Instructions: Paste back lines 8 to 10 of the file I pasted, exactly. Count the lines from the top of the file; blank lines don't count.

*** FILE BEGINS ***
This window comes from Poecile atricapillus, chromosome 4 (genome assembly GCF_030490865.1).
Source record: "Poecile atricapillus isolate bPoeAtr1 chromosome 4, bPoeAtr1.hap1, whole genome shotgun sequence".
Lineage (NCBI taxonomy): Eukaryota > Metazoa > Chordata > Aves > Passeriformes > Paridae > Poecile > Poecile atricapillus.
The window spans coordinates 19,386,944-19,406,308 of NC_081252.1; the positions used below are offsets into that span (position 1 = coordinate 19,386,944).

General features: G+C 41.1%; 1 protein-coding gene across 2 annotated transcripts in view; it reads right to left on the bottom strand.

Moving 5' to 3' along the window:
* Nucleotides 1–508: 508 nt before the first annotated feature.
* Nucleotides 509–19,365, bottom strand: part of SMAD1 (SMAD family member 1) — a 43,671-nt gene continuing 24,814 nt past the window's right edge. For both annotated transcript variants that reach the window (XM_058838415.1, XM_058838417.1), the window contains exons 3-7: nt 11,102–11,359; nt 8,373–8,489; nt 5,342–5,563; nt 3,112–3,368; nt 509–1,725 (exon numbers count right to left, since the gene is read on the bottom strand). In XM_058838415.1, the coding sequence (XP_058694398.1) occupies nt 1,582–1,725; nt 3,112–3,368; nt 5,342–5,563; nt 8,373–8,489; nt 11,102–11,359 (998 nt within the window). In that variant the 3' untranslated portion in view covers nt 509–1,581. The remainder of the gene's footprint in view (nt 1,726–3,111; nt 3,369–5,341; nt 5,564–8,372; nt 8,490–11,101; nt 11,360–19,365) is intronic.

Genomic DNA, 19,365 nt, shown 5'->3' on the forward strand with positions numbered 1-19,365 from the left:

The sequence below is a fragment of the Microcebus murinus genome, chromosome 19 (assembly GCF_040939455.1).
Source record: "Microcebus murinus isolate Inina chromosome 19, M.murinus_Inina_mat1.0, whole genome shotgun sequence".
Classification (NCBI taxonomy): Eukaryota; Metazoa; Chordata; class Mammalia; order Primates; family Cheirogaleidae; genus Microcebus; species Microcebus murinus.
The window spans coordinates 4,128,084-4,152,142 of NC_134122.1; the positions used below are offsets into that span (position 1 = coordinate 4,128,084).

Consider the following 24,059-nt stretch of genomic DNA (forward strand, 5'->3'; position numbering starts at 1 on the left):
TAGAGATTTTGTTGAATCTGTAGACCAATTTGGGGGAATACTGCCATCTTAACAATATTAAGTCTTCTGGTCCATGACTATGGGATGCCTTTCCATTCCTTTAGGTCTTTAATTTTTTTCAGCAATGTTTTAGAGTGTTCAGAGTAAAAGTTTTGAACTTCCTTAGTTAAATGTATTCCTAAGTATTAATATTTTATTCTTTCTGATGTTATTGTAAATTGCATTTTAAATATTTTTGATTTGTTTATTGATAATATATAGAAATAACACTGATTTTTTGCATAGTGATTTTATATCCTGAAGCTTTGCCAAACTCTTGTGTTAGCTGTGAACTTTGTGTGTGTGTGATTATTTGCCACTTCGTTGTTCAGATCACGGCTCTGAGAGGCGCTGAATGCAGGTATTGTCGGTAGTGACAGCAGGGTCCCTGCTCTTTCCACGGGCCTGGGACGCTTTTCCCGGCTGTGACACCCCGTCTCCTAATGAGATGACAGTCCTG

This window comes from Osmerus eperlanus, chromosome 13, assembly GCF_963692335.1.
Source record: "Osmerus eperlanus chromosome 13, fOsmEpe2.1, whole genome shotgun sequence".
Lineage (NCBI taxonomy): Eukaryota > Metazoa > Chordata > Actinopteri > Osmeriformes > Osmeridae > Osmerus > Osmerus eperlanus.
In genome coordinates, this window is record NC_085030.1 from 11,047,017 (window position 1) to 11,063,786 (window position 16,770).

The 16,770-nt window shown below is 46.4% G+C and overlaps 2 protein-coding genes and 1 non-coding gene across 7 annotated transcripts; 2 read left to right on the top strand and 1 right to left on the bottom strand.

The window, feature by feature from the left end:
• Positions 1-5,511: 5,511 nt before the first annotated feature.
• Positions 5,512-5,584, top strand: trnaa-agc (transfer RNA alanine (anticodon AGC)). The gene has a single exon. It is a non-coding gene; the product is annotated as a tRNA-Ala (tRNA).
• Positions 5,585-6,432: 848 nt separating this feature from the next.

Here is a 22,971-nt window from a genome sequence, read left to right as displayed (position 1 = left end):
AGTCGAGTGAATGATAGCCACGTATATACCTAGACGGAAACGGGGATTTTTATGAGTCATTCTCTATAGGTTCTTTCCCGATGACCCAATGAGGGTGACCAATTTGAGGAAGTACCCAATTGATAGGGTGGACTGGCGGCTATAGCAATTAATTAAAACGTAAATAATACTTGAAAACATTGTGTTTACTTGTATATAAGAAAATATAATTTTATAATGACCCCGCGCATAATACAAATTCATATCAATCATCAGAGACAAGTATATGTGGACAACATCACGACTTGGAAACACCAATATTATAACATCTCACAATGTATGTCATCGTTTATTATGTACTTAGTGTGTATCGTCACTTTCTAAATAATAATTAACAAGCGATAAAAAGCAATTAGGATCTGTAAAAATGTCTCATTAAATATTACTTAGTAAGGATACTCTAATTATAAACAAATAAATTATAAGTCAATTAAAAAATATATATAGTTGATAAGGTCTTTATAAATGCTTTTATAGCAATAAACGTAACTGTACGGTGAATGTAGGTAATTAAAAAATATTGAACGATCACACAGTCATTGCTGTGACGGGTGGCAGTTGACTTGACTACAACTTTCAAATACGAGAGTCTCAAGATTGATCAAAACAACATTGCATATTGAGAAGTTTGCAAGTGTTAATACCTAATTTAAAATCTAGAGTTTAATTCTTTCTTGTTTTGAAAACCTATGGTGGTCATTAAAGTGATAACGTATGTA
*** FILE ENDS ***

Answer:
* Nucleotides 509–19,365, bottom strand: part of SMAD1 (SMAD family member 1) — a 43,671-nt gene continuing 24,814 nt past the window's right edge. For both annotated transcript variants that reach the window (XM_058838415.1, XM_058838417.1), the window contains exons 3-7: nt 11,102–11,359; nt 8,373–8,489; nt 5,342–5,563; nt 3,112–3,368; nt 509–1,725 (exon numbers count right to left, since the gene is read on the bottom strand). In XM_058838415.1, the coding sequence (XP_058694398.1) occupies nt 1,582–1,725; nt 3,112–3,368; nt 5,342–5,563; nt 8,373–8,489; nt 11,102–11,359 (998 nt within the window). In that variant the 3' untranslated portion in view covers nt 509–1,581. The remainder of the gene's footprint in view (nt 1,726–3,111; nt 3,369–5,341; nt 5,564–8,372; nt 8,490–11,101; nt 11,360–19,365) is intronic.

Genomic DNA, 19,365 nt, shown 5'->3' on the forward strand with positions numbered 1-19,365 from the left:

The sequence below is a fragment of the Microcebus murinus genome, chromosome 19 (assembly GCF_040939455.1).